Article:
US Border Cities Panel

The United States and Mexico border is a major entryway for migrants, refugees, and asylum seekers into America. Border communities are utilizing agile and innovative thinking to manage the flow of individuals while simultaneously managing their communities. Panel members at the ICMA Annual Conference in Austin, Texas, shared their approach to responding to the needs of these individuals while maintaining a high quality of life in their communities and coordinating efforts with public and private partners. Local leaders representing Brownsville, Texas; El Paso County, Texas; and Calexico, California, shared their lessons learned and best practices to give helpful insight to other communities facing similar challenges.

Practical Integration of Border Communities

Border communities harness a unique international feel, and there is integration between them, especially in terms of commerce and education. All three jurisdictions represented on this panel reported between 30 and 50 thousand people crossing their borders every day, each direction, for work, school, medical care, and more. Betsy Keller, county administrator, El Paso County, Texas, described El Paso’s relationship with Juarez, Mexico, as being one that is “truly seamless in nature—they are us, and we are them.” Keller views the relationship between El Paso and Juarez as being more of a partner and a neighbor, rather than a completely different country.

Challenges Experienced on the Border

Despite the often-well-integrated nature of communities on the border, there are natural challenges that come with managing a border community. One major challenge is the lack of resources to manage an influx of migrants. Esperanza Colio Warren, city manager, Calexico, California, described Calexico as one of the most devastated cities in California based on financial indicators, so an unexpected surge of migrants stretches already thin resources for this community. In addition to a lack of resources available to Calexico, they also experienced a lack of support from Imperial County in assisting with migrants being released into Calexico. While the county was able to provide assistance within the first 12 days of a surge of asylum seekers in December 2022, Calexico was largely left to its own limited resources to deal with this surge after those first 12 days. Though frustrated, Warren said she understood the lack of tangible support from decision makers at Imperial County. They are placed in a difficult position when county resources are already stretched thin, and residents have expectations with respect to the allocation of those resources.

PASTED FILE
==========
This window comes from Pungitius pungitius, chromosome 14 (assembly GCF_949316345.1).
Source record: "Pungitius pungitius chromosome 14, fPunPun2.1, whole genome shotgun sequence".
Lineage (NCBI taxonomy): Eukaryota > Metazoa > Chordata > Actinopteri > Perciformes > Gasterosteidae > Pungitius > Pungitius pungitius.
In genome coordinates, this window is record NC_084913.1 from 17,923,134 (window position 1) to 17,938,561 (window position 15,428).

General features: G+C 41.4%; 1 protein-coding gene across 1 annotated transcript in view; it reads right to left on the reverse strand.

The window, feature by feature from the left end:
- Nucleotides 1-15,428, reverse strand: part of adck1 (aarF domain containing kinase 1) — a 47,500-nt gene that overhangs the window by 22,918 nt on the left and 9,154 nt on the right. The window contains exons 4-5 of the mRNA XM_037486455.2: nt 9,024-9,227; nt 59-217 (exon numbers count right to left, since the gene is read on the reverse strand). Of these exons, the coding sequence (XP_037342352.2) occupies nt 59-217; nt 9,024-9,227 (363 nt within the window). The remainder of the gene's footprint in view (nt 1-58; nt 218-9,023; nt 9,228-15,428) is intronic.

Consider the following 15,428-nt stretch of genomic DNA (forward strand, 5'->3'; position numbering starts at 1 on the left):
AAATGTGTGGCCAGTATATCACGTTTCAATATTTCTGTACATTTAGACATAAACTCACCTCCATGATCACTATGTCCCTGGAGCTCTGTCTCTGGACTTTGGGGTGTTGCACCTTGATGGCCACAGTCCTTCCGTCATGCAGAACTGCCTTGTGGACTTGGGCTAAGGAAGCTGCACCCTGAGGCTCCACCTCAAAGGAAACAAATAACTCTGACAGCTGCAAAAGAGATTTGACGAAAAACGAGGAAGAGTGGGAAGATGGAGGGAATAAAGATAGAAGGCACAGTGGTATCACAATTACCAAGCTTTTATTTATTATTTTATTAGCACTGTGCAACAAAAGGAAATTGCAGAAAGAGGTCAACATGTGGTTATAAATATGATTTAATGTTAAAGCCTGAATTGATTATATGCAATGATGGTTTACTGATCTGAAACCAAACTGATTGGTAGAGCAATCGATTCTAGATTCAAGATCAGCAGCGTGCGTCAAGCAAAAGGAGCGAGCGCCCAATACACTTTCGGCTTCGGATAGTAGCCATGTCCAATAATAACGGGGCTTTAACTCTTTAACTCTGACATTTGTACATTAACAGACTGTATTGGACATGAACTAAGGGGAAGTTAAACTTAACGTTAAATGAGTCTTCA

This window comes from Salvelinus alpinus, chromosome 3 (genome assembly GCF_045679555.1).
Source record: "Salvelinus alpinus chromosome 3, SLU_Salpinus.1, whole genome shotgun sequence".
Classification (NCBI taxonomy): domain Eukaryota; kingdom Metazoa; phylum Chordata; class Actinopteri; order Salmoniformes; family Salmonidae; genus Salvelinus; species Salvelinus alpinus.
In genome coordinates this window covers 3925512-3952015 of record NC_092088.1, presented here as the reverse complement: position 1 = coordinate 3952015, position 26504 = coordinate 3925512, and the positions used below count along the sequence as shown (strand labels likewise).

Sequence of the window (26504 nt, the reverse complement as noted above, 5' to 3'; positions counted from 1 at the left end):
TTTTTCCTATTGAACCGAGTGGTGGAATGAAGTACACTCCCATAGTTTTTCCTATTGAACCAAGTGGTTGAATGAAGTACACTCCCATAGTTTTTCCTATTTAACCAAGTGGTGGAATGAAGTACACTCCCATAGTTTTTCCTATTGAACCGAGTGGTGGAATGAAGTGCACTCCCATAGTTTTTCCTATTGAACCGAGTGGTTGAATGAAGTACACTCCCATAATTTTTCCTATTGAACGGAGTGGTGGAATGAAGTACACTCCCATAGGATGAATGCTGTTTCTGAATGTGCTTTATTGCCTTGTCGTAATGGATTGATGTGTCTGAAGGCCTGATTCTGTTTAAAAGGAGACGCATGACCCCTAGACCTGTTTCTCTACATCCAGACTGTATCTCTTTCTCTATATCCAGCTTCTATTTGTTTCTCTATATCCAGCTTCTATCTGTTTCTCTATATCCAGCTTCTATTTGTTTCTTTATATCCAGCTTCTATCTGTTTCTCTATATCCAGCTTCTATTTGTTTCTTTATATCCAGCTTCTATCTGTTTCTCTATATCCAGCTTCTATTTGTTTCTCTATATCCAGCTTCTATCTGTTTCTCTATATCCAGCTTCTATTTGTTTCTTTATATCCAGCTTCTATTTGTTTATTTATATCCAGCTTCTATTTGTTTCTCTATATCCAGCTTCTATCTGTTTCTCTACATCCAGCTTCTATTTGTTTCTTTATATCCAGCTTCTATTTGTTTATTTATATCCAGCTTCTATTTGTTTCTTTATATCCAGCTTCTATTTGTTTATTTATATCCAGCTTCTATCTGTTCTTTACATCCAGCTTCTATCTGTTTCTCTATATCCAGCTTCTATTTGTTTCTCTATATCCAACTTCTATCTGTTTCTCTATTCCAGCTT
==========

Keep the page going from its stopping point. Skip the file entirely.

Another notable challenge exists with the impact of federal policies on the local government. Looking back to El Paso County, Keller explained how the surges and lulls in migrants crossing the border can largely be attributed to federal immigration policies at the time, like Title 42 and Title 8. Keller described the surge experienced in El Paso County right before Title 42 was lifted, and how the county mobilized to manage the thousands of people coming into the community to be processed by Border Patrol. Although surges can sometimes be predicted based on federal immigration policies, there is still a predominant layer of unpredictability that exists. This element of uncertainty requires border communities to perpetually be on their toes and ready to respond with services and support should a surge arise.